DAY 1-2: U.S./Buenos Aires, Argentina
Depart on an overnight flight to Buenos Aires. Settle into the Alvear Icon Hotel (or similar) before seeing the city’s Beaux-Arts palaces and the famous balcony associated with Eva Peron. (Day 2: L)
DAY 3: Fly to Ushuaia/Embark
Fly by private charter to Ushuaia, the southernmost city in the world. Enjoy lunch on a catamaran cruise of the Beagle Channel. Embark National Geographic Endurance. (B,L,D)
DAY 4: At Sea/Drake Passage
Settle into shipboard life, listening to informal discussions from our naturalist staff to prepare for the wildness ahead. While crossing the legendary Drake Passage, spot albatross and other seabirds that glide alongside the ship. (B,L,D)
DAY 5-9: Exploring the Antarctic Peninsula
With 24 hours of daylight, we have ample opportunity to explore the Antarctic Peninsula and the surrounding islands. In keeping with the nature of an expedition, the schedule throughout is flexible so that we can take advantage of the unexpected—watching whales at play off the bow, taking an after-dinner Zodiac cruise, or heading out on an unplanned excursion.
While exploring the Antarctic peninsula, we anticipate offering opportunities each day to walk or kayak among the ice floes and experience close encounters with wildlife. You may have the thrill of watching our powerful ship crunch through the pack ice, or step ashore to thousands of Adélie and gentoo penguins. You’ll learn how climate change affects the penguin populations, and how best to capture images of penguins. Back aboard, our undersea specialist may present video from that day’s dive or show rare images taken up to 1,000 feet below the surface using our ROV. Our expert staff will craft an expedition where you will learn, see, and experience more. (B,L,D)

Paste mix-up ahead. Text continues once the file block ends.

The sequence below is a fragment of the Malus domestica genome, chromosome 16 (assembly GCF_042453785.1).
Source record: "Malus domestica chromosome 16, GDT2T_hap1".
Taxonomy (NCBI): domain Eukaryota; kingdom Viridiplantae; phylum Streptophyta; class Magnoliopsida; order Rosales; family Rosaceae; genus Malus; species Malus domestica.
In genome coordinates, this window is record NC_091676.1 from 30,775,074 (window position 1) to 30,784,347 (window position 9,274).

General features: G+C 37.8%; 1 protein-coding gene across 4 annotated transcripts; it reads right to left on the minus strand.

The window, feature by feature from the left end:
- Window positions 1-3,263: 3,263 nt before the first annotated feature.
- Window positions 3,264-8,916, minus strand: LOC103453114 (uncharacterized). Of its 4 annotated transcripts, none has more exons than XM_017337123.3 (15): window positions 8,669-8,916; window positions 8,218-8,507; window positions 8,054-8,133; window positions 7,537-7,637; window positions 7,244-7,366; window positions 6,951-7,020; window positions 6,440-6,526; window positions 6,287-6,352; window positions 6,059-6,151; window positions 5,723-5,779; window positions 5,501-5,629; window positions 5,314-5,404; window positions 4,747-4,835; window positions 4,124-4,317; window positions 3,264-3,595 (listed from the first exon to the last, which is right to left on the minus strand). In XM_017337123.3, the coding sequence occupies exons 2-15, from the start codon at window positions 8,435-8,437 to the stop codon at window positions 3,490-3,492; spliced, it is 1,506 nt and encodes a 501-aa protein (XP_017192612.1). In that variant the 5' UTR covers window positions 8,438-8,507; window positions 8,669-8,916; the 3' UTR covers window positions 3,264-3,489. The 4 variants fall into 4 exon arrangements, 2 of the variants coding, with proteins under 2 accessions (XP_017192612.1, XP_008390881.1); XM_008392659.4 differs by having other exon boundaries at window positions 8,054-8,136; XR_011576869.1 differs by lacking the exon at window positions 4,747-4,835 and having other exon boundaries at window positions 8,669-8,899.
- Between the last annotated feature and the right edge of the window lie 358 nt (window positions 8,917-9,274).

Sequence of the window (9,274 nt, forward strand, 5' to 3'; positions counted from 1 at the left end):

DAY 10-17: Exploring West Antarctica
This part of the planet is big and bold and full of adventure and magnificent scenery. The new National Geographic Endurance will be in full expedition mode, granting thrilling opportunities to crunch through thick ice and explore places few have seen. Rely on the planet’s best ice team as you probe the ice’s edge for wildlife, including numerous seabirds and whales. Activities throughout our journey are always weather and ice dependent. Your Captain and Expedition Leader will look for spots to “park” the ship in the pack ice, allowing you the unique thrill of disembarking onto a frozen sea—for ice walks, cross-country skiing forays, and snow-shoe walks. There will be time, too, to relax in the library, head up to the Bridge to scan for marine life, unwind in the sauna or Yoga Room, and of course, hear presentations from our staff. Along the way, our undersea specialist captures images from the deep, revealing the hardy marine life beneath the ice. Always interesting, it can also be pioneering in this distant part of the world. (B,L,D)
DAY 18-25: Exploring the Ross Sea
On these days we navigate some of the most remote regions of the planet, as we explore the Ross Sea, just like Scott, Shackleton, and Ross (the 19th-century explorer for whom this sea is named). Here, we will see the impressive Ross Ice Shelf, the world’s largest, and the Transantarctic Mountain Chain. Antarctica’s Ross Ice Shelf is enormous, covering 182,000 square miles –the size of France—and the edge of the ice shelf is a wall of ice towering over the water by as much as 200 feet, with the majority of the ice below the waterline. The Ross Ice Shelf plays an important role in stabilizing the Antarctic ice sheet, buttressing the ice that is constantly moving over the land surface.